The Japanese client state of Manchukuo bordered upon the Soviet satellite state of Mongolia, and the exact border was something of a dispute. The Japanese claimed the border at the Khalkhin Gol River, while the Soviets and Mongolians set the border at Nomonhon, a village about ten miles away. Relations between Russia and Japan had already been tense for decades–in 1905, the Japanese Navy thoroughly trounced the Tsarist fleet at the Battle of Tsushima Straits, which established Japan as a world naval power to be taken seriously. After the Bolshevik Revolution in 1917, Japan had sent troops to aid the White Russians against the Communists during the Russian Civil War, and had briefly occupied the Soviet port of Vladivostok for a time. And in 1936, Nazi Germany, Fascist Italy and the Japanese Empire had signed the “Anti-Comintern Pact”, a military alliance aimed squarely at the Soviet Union. In July 1938, a brief border fight broke out at the Manchukuo/Mongolia border, at Lake Khasan, between Japanese Korean troops (Korea had been forcibly annexed into Japan at the time) and Soviet border guards, with 2500 casualties between both forces. Although neither side was ready for a full-scale war, both sides moved additional troops to the border.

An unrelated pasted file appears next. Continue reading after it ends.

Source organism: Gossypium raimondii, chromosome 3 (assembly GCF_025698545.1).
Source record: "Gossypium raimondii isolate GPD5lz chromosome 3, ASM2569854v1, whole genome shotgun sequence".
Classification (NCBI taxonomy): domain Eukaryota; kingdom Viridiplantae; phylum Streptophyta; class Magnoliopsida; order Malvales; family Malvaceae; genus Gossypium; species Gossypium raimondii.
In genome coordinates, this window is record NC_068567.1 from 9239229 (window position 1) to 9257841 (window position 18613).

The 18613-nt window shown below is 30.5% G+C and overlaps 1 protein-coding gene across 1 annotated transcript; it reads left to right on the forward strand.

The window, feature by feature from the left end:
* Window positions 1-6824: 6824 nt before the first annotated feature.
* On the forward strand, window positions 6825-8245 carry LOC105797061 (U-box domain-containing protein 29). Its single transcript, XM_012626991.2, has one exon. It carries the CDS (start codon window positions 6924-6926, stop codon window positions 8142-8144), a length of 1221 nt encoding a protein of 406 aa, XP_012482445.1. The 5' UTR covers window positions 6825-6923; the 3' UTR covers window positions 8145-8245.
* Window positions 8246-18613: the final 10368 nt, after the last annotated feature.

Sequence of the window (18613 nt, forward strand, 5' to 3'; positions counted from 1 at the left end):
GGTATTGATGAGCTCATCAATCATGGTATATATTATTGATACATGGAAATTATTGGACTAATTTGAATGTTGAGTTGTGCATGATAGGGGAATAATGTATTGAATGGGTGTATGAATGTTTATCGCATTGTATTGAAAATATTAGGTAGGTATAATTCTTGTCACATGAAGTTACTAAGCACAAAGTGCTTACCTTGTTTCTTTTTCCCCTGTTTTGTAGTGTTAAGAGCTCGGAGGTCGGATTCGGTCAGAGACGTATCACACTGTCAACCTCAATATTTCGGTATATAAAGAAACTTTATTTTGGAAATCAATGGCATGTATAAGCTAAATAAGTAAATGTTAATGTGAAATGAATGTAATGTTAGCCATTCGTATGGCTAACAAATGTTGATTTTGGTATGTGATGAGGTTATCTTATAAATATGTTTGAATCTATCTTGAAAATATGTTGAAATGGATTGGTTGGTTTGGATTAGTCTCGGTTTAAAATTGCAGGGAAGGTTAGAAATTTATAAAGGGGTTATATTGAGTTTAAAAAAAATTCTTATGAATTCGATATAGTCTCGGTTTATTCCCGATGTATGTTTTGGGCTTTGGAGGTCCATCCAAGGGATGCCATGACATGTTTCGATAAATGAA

On May 11, 1939, a unit of Mongolian cavalry moved into the disputed border zone, looking for grass to feed their horses. They were fired upon and driven out by Manchukuo troops. That led to a series of cross-border raids by both sides, and on May 28, Soviet troops surrounded and wiped out a Japanese Army unit. For about four weeks, both sides dug themselves in and rushed more forces to the area. The Japanese forces, about 35,000 in number, were commanded by Lieutenant-General Michitaro Komatsubara; the Soviet forces were commanded by newly-arrived Corps Commander Georgi Zhukov.
On June 27, Komatsubara, acting on his own without orders from Tokyo, launched a pre-emptive airstrike on the Soviet airbase at Tamsak-Bulak, destroying most of the Russian planes on the ground. Tokyo reprimanded the General for exceeding his orders, but authorized the Japanese Army to remove the Russians from the disputed border area. Tokyo also ordered the commander of the Japanese Army air forces not to make any more strikes on Soviet territory.